WASHINGTON (Reuters) -The U.S. trade deficit in goods increased in August amid a rise in imports as businesses replenished depleted inventories, suggesting trade could again be a drag on economic growth in the third quarter.
The goods trade deficit rose 0.9% to $87.6 billion last month, the Commerce Department said on Tuesday. Businesses are rebuilding inventories to keep up with strong domestic demand as the economy normalizes after severe disruptions caused by the COVID-19 pandemic. Trade has subtracted from gross domestic product growth for four straight quarters.
Imports of goods climbed 0.8% to $236.6 billion. Imports of consumer goods surged 4.6%, while those of industrial supplies rose 3.0%. But imports of food, capital goods and motor vehicles fell. Motor vehicle imports were likely weighed down by a global shortage of semiconductors, which is impacting production.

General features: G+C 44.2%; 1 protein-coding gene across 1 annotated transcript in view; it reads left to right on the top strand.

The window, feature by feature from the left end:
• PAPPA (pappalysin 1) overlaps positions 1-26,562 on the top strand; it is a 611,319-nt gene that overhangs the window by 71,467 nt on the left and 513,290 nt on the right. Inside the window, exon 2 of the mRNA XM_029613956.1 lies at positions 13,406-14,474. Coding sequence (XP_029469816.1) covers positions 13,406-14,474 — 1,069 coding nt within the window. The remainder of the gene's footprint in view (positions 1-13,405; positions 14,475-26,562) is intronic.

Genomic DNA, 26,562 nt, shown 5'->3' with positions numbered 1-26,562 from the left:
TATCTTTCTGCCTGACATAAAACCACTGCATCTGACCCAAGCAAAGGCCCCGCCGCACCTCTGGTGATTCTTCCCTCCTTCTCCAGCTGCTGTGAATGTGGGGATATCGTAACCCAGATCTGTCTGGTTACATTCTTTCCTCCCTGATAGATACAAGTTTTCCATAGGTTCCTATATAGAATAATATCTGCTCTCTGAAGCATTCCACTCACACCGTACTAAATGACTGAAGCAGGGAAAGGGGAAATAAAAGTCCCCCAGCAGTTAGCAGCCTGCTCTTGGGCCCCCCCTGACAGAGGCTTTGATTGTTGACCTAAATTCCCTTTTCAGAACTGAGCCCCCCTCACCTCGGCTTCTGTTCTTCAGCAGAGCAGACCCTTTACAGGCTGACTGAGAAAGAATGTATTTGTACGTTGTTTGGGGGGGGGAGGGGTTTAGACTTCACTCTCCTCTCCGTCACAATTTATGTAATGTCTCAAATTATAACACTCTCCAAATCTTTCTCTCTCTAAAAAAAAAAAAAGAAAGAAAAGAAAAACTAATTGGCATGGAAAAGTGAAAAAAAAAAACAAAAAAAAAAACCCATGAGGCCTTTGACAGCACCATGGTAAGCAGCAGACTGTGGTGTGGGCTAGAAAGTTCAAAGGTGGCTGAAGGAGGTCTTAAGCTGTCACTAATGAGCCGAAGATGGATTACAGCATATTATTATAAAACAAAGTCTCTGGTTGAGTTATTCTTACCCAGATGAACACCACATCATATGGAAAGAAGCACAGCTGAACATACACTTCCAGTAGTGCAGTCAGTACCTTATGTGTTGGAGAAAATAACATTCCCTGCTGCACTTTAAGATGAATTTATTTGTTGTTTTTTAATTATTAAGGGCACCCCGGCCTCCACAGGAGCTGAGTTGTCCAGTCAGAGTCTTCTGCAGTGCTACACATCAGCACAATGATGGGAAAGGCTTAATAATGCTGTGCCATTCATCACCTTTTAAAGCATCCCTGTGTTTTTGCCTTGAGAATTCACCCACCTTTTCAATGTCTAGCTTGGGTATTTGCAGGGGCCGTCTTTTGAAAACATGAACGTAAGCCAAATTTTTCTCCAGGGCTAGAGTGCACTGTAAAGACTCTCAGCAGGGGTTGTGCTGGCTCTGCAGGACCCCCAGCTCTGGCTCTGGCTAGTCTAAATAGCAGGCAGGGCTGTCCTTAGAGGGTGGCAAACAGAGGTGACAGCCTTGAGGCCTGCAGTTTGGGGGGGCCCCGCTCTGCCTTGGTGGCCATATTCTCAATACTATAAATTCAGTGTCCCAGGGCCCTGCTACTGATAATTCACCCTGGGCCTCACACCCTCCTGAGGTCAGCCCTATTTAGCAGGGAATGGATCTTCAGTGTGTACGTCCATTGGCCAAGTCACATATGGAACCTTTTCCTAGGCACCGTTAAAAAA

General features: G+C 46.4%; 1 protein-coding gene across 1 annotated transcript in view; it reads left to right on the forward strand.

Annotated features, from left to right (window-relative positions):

Demand for goods remains strong even as spending is shifting back to services like travel as more people are vaccinated against the coronavirus.
Rising imports offset a 0.7% rise in goods exports to $149.0 billion. Exports are rising as global economies continue to recover from the pandemic. There were increases in exports of industrial supplies and consumer goods.
But the nation reported a decline in exports of capital goods, motor vehicles and food products.
With imports rising, inventories at wholesalers and retailers increased last month. The Commerce Department reported wholesale inventories accelerated 1.2% last month after gaining 0.6% in July. Stocks at retailers edged up 0.1% after increasing 0.4% in July.
Retail inventories were held back by a 1.5% tumble in stocks of motor vehicle. The drop, which followed a 0.2% gain in July, reflected shortages related to the scarcity of microchips.
Retail inventories excluding autos, which go into the calculation of GDP, rose 0.6% after advancing 0.5% in the prior month. Business inventories were sharply drawn down in the first half of the year.
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